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Article

The European Alps have experienced remarkable climate changes since the beginning of the Industrial Age. In particular, mean air temperature in the region increased at a greater rate than global temperature, leading to the loss of nearly half of the glaciated area and to important changes in the ecosystems. Spanning 1,200 km in length, with peaks reaching over 4,000 meters above sea level (m asl), the Alps have a critical influence over the weather in most of Europe and separate the colder oceanic/continental climate in the north from the milder Mediterranean climate in the south. The climatic differences between the main slopes are reflected into different climate changes—whereas the northern slope got wetter, the southern slope got drier. The consequences of these climate changes are not confined to the Alpine region. Being located in the center of Europe, the Alps provide water and electricity for over 100 million people. Alpine run-off is a major contributor to the total discharge of several major European rivers such as the Rhine, the Rhône, the Po, and the Danube. Therefore, climate change in the Alps can have significant economic impacts on a continental scale. Their convenient geographical position allowed scientists to study the Alpine climate since the very beginning of the instrumental era. The first instrumental meteorological observations in an Alpine valley were taken as early as the mid-17th century, soon followed by measurements at higher elevations. Continuous records are available since the late 18th century, providing invaluable information on climate variability to modern-day researchers. Although there is overwhelming evidence of a dominant anthropogenic influence on the observed temperature increase, the causes of the changes that affected other variables have, in many cases, not been sufficiently investigated by the scientific community.

Article

Christophe Ancey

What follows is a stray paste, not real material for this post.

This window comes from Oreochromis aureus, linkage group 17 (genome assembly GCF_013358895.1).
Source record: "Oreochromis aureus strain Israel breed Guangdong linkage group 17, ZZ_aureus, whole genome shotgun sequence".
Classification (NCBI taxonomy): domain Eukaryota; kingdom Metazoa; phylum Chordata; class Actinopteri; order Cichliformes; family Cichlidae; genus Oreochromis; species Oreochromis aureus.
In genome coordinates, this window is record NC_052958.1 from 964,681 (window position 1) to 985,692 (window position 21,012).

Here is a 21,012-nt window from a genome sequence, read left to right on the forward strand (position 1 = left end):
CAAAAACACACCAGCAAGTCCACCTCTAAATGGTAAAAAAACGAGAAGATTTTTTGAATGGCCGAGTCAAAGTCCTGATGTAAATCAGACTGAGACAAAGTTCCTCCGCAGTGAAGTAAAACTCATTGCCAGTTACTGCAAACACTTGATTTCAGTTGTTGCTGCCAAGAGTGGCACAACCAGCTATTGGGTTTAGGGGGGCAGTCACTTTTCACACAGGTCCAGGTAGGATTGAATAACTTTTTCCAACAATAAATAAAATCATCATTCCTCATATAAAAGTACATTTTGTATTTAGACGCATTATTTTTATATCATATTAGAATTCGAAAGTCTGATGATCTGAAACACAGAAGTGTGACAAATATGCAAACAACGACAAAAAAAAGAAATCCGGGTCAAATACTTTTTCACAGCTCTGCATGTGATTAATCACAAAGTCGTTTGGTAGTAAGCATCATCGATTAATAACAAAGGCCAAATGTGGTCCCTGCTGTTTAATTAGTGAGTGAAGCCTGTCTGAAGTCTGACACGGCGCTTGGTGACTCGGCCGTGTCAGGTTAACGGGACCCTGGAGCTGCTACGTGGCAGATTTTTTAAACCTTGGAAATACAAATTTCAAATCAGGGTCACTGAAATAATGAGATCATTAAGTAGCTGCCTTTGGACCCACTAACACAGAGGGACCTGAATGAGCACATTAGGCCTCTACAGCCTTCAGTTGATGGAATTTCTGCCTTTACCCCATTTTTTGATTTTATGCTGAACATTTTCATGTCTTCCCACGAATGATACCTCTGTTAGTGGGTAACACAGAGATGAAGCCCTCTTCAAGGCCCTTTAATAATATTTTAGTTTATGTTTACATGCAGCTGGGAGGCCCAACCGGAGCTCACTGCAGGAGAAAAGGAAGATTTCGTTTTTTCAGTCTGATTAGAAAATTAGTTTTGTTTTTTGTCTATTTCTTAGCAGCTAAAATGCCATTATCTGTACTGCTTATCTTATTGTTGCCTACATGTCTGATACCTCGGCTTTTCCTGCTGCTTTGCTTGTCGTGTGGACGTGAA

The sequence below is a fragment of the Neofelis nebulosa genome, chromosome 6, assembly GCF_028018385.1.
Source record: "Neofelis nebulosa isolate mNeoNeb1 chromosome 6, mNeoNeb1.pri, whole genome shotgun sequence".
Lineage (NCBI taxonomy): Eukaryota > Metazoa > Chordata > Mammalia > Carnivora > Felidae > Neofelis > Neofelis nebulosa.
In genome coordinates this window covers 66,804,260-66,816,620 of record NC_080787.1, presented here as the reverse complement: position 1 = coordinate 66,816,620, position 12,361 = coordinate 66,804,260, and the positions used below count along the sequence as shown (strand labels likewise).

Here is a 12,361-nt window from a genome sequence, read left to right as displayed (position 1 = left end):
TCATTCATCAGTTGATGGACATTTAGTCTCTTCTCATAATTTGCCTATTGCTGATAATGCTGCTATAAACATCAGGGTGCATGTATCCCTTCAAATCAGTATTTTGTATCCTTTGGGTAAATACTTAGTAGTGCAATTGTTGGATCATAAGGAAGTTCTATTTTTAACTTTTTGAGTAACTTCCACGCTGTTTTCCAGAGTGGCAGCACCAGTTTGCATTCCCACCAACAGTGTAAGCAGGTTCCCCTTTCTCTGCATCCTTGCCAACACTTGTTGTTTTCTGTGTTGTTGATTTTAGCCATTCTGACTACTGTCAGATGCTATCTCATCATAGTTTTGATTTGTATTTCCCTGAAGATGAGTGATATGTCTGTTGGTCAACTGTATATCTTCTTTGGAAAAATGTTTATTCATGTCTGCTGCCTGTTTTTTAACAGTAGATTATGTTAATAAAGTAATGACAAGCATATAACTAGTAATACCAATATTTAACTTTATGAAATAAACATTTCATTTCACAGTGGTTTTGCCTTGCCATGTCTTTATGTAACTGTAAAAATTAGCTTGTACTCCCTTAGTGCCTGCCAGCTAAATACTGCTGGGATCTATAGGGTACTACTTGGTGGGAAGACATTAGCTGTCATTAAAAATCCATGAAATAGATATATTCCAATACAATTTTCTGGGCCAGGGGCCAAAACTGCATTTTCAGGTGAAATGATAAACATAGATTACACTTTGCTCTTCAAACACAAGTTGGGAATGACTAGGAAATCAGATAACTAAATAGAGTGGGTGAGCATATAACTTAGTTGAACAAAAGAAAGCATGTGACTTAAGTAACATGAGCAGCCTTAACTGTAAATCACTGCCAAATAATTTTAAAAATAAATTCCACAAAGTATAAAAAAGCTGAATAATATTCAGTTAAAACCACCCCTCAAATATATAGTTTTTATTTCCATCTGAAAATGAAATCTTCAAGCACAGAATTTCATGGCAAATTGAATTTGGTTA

Avalanches have long been a natural threat to humans in mountainous areas. At the end of the Middle Ages, the population in Europe experienced significant growth, leading to an intensive exploitation of upper valleys. At almost the same time, Europe’s climate cooled down considerably and severe winters became more common. In the Alps, several villages were partly destroyed by avalanches, forcing inhabitants to develop the first mitigation strategies against the threat. By the late 19th century, the development of central administrations led to the creation of national forestry departments in each alpine country, principally to tackle the dangers posed by avalanches. As a result, forest engineers conceived not only the science of avalanches but also the first large-scale techniques to alleviate avalanche risks (such as reforestation). However, with the steady growth of transport, industry, tourism, and urbanization in high-altitude areas, these earlier measures soon reached their limits. A new impetus was then given to better forecasting avalanche activity and predicting the destructive potential of extreme avalanches. Avalanche zoning, snowfall forecasts, avalanche-dynamics models, and new protection systems for the protection of structures and inhabitants have become increasingly more common since World War II. With the advent of personal computers and the increasing sophistication of computational resources, it has become easier to predict the behavior of avalanches and protect threatened areas accordingly. The success of this research and the protection policies implemented since World War II are reflected in the drastic reduction in the number of disasters affecting dwellings in the Alps (most deaths by avalanche now occur during recreational activities). Significant progress has been made since the 1980s, leading to a better understanding of avalanche behavior and the mediation of associated risks. Yet we should not assume that this progress is steady or that our capacity to control such hazards is more advanced than it was two decades ago. Efforts to predict avalanches contrast with work in other sciences such as meteorology, for which forecasts have become increasingly more reliable with advancements in computational power. Explaining the difference is simple: in meteorology, the material is air, a substance whose behavior is well known. The main difficulty lies in the computation of enormous volumes of air encountering various flow and temperature conditions. For avalanches, the material is snow, a subtle mixture of water (in different forms) and air, whose behavior is remarkably complex. Modern models of avalanche dynamics are able to predict this behavior with varying degrees of success.